Instead, she’d been overwhelmed during the national anthem, nearly 40 minutes before the clip was broadcast as live by Uefa, the governing body that organises the Euro as well as the Champions League (essentially the Fifa of Europe), according to German broadcaster ARD (every broadcaster receives the same feed from Uefa, including Supersport, which aired the game here).
This wasn’t an isolated case. Footage from the Germany/Netherlands game showed Germany’s coach Joachim Löw playfully punching out a soccer ball from a ball boy’s hands was also later determined to have been pre-recorded.
Uefa first denied the charges, before conceding to overwhelming evidence, according to Associated Press.
It was shockingly naive. TV’s been fudging the distinction between documentary and stagecraft for a long time. Your favourite news and sports shows always make sure to tape footage of their reporter nodding thoughtfully, and insert it under an interview subject’s voice.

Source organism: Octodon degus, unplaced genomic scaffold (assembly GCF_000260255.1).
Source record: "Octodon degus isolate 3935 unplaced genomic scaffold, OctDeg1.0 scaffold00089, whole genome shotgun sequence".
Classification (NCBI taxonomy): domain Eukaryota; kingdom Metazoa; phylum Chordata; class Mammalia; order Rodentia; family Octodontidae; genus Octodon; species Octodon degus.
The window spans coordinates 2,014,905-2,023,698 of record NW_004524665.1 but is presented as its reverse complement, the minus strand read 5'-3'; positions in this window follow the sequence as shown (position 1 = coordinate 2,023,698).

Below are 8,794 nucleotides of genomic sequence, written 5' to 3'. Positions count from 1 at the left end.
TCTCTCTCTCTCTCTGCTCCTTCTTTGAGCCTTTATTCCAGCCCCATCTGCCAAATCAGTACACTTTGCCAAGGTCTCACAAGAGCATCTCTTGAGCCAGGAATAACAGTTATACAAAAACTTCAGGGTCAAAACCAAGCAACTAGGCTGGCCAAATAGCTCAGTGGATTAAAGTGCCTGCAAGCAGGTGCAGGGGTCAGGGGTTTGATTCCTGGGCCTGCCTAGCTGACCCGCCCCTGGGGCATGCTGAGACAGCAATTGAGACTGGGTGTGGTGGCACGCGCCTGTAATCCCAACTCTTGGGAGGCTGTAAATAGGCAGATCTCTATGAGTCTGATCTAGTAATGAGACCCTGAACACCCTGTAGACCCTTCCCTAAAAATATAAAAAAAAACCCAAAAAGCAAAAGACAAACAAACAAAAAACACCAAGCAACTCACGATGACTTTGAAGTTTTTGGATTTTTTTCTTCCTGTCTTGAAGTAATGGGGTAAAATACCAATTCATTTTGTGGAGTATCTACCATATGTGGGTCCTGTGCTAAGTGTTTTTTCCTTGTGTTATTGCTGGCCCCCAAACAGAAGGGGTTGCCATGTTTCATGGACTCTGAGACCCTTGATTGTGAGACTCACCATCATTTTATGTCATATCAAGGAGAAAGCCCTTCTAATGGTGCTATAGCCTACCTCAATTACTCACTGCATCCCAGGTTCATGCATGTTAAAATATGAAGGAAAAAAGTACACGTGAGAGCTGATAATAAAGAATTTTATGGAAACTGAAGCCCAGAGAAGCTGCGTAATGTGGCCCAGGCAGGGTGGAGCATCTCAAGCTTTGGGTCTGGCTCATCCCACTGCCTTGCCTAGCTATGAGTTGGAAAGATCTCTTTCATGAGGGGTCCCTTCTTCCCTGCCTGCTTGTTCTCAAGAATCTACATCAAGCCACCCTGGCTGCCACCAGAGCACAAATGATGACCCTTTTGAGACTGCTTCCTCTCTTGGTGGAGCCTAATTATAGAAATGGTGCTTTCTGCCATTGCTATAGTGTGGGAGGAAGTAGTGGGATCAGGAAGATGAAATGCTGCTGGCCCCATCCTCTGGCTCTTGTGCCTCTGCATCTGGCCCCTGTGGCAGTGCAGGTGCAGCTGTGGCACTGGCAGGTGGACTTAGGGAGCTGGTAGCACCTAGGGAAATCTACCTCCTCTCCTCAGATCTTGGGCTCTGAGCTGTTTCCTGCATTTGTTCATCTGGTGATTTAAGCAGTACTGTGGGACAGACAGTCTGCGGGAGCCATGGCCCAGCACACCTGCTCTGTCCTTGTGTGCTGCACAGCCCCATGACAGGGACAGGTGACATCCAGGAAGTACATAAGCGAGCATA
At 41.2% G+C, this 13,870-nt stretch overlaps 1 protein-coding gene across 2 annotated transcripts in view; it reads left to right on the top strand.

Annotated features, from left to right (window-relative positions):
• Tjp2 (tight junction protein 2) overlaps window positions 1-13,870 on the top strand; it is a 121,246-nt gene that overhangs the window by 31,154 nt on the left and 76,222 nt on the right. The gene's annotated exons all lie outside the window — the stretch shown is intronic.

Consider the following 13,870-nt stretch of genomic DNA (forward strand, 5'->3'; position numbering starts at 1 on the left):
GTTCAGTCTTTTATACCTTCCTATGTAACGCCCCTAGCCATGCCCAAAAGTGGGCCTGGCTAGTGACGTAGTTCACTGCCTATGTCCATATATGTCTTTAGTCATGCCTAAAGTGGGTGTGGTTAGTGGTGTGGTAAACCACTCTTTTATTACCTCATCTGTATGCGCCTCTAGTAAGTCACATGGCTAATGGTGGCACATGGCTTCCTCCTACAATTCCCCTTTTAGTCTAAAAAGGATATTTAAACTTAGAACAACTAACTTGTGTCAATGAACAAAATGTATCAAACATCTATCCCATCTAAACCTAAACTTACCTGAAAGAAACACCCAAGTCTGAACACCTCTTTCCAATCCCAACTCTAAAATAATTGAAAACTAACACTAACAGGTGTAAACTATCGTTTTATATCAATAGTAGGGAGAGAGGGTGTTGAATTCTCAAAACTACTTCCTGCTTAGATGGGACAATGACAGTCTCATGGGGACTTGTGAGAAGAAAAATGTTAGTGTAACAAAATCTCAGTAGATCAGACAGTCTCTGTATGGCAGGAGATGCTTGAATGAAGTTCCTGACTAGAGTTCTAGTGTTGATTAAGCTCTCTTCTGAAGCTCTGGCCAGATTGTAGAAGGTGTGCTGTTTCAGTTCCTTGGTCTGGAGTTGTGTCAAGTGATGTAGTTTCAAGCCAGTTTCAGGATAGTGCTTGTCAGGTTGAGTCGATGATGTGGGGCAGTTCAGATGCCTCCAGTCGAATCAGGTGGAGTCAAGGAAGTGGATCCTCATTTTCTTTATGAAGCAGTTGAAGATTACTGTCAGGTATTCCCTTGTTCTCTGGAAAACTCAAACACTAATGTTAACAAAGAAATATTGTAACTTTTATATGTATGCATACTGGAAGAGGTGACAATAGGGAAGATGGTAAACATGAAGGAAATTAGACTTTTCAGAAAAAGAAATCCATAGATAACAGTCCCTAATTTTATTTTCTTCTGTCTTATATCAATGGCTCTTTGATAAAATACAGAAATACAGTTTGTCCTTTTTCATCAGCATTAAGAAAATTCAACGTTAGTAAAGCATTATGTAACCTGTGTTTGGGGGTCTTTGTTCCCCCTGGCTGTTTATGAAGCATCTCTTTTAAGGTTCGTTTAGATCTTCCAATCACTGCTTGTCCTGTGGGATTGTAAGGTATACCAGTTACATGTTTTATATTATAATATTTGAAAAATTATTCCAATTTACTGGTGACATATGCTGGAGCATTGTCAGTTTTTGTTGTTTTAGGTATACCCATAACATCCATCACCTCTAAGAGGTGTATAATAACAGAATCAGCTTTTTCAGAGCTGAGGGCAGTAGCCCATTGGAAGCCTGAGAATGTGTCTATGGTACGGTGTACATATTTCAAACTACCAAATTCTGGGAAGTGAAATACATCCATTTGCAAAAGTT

This makes it look like the correspondents are listening closely, when they might be doodling or picking their noses.
For an organisation that has obstinately refused to introduce goal line technology despite a barrage of embarrassments, I find it obscene for the same people to trick the fans with pre-recorded content.
The few seconds Uefa used to squeeze in the pre-recorded incidences is the same time that a referee would require to determine whether the ball crossed the line or not.
When it comes to goal line technology, Uefa behaves like we will have to reach out for the cameras to determine every goal kick or throw in.
Even if the football body was to introduce goal line technology in football, how many times would we need to resort to the camera to determine goals?
Going by the number of controversial incidences so far, the uses of goal line technology would be few and wide apart. Uefa needs to get a life!
By TONY NGARE